The Utah Transit Authority extended contracts Wednesday with Ogden and Layton that allow it to dabble with free fares on a few bus routes — something the agency is experimenting with more often as a way to increase ridership.
Free fare on the year-old Utah Valley Express bus rapid transit system — allowed by a three-year federal grant — has helped that line increase ridership by eight-fold, and it now attracts as many riders as the TRAX Green Line, and more on some days. Transit officials have noticed.
The UTA Board on Wednesday extended contracts with Ogden and Layton where payments from the cities allow free fare on buses that look like trolleys that loop through their business districts from nearby FrontRunner commuter train stops.
Ogden agreed in its contract extension to pay $72,328 next year, enough to cover 25% of the estimated cost to operate the Route 601 Ogden Trolley, which runs every 20 minutes. It began service in August.
“We’ve had 11,000 riders” in four months, said Andres Colman, UTA’s regional general manager in Ogden. “Ridership is growing every month. Interestingly, ridership on Saturdays is higher than weekdays, which means that people are coming in to visit Ogden and use the trolley — which is one of the reasons for this route.”
He said surveys show it is being used by local workers, tourists and families that enjoy the novelty of riding a trolley bus.
Layton will pay $159,158 to cover 25% of the operating costs of the Route 628 Layton Midtown Trolley, which operates every 30 minutes. It began service in August 2017.
“Ridership on the route is growing,” Colman said. “In the last 12 months, we’ve had 128,000 riders. That’s up 14% over the previous 12-month period.”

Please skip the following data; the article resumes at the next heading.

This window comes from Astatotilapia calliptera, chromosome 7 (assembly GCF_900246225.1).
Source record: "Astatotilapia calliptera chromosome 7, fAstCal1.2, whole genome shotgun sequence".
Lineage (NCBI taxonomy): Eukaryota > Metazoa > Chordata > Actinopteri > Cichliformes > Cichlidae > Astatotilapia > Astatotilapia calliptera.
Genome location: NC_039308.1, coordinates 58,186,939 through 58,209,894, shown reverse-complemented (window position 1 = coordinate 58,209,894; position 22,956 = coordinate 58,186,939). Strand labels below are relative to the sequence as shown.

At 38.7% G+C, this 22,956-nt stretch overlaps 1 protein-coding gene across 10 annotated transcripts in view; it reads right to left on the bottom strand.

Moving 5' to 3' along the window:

Rider fares generate only about 11% of UTA’s overall revenue, while the bulk comes from sales taxes for transit. But the agency has said it cannot afford to operate its current system without collecting fares, unless it finds partners to cover the gap, such as Ogden and Layton are doing.
It also partnered with Salt Lake City to offer its residents half-price HIVE passes, and worked with many universities and businesses to offer either free or discounted passes to their employees or students. The University of Utah, Brigham Young University and Utah Valley University all offer free passes to students and faculty.
Also, the Legislature this year approved spending $500,000 to allow free fares on seven bad air pollution days as an experiment to see if it may help reduce inversions and also increase ridership.
While UTA offers free fares only when costs are covered by partners, two other transit districts in Utah — in Park City and Cache County — offer free fares on all routes.
The UTA Board on Wednesday also approved contracts with partners to help cover the cost of ski buses in Davis and Weber counties, and to provide some discounted or free passes for their workers and customers.
That included a contract with Visit Ogden to give it a 20% discount on ski bus passes distributed to Weber County hotels to sell to their guests.
Davis County agreed to pay $82,025, or 93% of the direct operating costs of Route 677 from Layton to Snowbasin, and receive 500 electronic passes for Snowbasin employees and season pass holders. Colman said ridership on that route was up 83% last year with 10,450 boardings.
Snowbasin agreed to pay $46,296 to cover 40% of the costs for Route 675 from Ogden to the resort. It had 17,590 boardings last year, a slight increase over the previous year. It will receive 750 electronic passes for workers and season pass holders.
Powder Mountain will pay $57,438 to cover 40% of the costs for Route 675 from Ogden to its resort. It had 34,660 boardings last year, up 82%. It also will receive 750 electronic passes for workers and season pass holders.